The Act will make it clear that trustees cannot be exempted from or indemnified for behaviour that is more than merely negligent, and this will help protect beneficiaries’ interests.

In addition, the reforms will enhance and update the current law to reflect modern best practice (for instance, the default rules will allow trustees to use modern investment and accounting approaches).

The proposed Trusts Act does not address relationship property issues.  The Law Commission made recommendations to amend the Property (Relationships) Act 1976 and Family Proceedings Act 1980, and these issues will be considered further as part of a broader review of relationship property law which the Law Commission is undertaking.

There should be no need to change existing family trusts as the new Trusts Act will largely restate the existing law.  The publication of the draft Trusts Bill may result in the identification of unintended consequences for existing trusts, in which event these issues will be considered as the reform process proceeds.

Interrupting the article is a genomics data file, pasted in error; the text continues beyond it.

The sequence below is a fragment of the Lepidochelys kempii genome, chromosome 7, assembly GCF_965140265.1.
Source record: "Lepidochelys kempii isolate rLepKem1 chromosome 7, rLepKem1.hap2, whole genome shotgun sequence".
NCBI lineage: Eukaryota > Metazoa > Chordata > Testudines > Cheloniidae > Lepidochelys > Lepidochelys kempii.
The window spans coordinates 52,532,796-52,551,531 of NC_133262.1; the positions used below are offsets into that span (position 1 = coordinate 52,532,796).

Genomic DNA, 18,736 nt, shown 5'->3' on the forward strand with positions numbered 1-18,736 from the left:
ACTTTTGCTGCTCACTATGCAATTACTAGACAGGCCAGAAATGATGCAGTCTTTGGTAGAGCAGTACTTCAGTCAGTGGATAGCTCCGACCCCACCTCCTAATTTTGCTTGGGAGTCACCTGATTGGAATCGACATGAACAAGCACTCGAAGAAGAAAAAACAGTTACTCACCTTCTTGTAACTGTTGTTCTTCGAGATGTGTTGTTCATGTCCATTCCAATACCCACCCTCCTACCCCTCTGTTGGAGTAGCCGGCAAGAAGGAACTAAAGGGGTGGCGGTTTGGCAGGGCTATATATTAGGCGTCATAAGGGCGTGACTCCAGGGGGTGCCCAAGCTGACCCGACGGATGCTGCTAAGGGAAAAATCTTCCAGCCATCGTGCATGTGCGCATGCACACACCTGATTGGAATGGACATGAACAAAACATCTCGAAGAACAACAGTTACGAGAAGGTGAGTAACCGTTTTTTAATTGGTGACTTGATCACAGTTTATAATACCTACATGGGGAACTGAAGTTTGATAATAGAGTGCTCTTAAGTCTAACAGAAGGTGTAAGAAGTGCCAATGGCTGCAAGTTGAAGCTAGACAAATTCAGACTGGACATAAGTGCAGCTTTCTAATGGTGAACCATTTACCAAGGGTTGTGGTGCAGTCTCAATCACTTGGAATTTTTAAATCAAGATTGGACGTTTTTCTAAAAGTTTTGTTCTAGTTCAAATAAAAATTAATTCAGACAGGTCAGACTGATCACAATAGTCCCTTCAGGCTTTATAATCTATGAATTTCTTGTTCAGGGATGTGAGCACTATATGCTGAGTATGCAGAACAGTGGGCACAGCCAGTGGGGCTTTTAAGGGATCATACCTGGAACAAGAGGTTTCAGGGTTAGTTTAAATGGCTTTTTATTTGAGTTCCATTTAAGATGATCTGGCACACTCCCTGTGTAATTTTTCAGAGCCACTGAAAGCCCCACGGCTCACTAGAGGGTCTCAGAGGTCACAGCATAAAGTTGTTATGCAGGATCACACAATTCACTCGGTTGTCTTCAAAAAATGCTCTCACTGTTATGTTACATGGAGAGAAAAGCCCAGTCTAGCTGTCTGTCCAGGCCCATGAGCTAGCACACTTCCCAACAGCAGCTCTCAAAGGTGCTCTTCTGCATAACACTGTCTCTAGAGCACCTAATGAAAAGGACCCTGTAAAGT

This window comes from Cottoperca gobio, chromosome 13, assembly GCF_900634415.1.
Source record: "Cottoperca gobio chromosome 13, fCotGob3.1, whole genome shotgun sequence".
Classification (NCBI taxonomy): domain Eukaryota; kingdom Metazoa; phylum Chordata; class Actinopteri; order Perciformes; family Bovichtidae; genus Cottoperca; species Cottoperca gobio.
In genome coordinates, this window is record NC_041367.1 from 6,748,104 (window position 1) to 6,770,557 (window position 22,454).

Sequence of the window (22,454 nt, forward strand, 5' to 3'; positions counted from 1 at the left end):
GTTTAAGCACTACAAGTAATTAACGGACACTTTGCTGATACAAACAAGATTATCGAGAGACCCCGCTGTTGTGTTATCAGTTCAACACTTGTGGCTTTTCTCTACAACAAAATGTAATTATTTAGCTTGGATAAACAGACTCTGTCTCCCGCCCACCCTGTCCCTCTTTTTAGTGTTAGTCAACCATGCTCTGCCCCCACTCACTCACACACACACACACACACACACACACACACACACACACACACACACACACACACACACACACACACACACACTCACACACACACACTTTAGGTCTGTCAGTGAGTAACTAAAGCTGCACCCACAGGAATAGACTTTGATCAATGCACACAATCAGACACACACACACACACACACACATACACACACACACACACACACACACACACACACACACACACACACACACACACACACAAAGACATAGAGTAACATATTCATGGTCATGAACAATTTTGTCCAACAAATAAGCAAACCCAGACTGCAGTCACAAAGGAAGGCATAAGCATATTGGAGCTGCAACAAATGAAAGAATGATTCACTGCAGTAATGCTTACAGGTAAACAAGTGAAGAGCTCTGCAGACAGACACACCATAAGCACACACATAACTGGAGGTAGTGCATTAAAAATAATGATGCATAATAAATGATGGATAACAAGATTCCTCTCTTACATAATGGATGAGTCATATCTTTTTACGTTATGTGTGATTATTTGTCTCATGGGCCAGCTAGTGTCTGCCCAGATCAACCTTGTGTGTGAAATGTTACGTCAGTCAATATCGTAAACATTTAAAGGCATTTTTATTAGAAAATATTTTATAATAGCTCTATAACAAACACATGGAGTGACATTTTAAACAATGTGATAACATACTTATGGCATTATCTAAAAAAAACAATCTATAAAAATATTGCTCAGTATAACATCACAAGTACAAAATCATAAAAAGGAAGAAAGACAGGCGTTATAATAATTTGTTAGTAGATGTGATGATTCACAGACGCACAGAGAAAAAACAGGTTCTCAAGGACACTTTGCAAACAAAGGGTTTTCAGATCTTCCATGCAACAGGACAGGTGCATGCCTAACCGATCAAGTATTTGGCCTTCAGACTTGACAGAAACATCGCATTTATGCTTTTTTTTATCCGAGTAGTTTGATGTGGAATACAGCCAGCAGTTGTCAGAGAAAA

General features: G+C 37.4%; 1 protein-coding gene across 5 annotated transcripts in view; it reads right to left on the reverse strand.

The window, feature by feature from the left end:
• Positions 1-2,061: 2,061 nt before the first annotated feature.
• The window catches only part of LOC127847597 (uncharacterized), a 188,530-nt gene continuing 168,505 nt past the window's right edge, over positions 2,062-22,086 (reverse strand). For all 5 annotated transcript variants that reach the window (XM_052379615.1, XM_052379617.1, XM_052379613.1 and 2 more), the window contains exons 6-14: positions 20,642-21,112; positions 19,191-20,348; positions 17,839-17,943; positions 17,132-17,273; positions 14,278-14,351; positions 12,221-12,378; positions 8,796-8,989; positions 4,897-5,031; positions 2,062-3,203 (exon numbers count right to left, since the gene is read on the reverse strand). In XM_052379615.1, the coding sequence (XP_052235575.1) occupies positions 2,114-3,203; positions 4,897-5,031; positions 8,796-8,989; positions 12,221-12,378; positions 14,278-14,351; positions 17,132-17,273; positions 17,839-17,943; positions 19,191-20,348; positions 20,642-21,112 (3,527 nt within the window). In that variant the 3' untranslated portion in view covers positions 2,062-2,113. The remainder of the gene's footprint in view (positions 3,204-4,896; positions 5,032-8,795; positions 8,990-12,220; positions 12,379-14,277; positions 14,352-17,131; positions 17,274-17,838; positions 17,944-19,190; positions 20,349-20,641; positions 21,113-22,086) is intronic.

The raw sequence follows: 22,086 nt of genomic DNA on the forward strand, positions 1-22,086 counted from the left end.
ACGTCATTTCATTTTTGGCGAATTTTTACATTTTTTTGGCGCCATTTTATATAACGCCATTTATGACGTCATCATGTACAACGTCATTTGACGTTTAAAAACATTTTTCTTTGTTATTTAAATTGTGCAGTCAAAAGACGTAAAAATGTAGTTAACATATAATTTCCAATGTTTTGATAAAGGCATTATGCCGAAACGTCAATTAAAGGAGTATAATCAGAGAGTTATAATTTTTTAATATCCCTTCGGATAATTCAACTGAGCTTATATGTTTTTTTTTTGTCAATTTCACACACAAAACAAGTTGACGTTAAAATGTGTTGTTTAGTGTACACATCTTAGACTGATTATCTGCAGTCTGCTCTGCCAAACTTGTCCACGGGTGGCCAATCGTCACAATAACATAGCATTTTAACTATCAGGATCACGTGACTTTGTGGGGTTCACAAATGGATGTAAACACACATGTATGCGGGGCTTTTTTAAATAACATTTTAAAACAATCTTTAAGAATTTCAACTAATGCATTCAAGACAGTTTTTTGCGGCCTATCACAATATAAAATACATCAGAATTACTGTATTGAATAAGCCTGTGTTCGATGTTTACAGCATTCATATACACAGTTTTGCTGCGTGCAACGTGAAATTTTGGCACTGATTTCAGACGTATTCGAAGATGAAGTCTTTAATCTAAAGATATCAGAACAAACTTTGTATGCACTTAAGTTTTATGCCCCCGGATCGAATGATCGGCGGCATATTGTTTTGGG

All New Zealand trusts will be governed by the new Act, but some types of trusts (such as charitable trusts) are governed by specific legislation.  Such legislation exists for charitable trusts, unit trusts, trusts used for superannuation schemes, energy trusts and Māori land trusts.  The new Act will only apply where it relates to something not covered in the specific legislation for those types of trust.


A brief explanation about trusts

  • A “trust” is a legal relationship created by someone (a settlor or testator) giving assets to someone else (a trustee or trustees) to look after those assets for the benefit of a person or people (the beneficiaries) or for a specified purpose (commonly, charitable) permitted in law.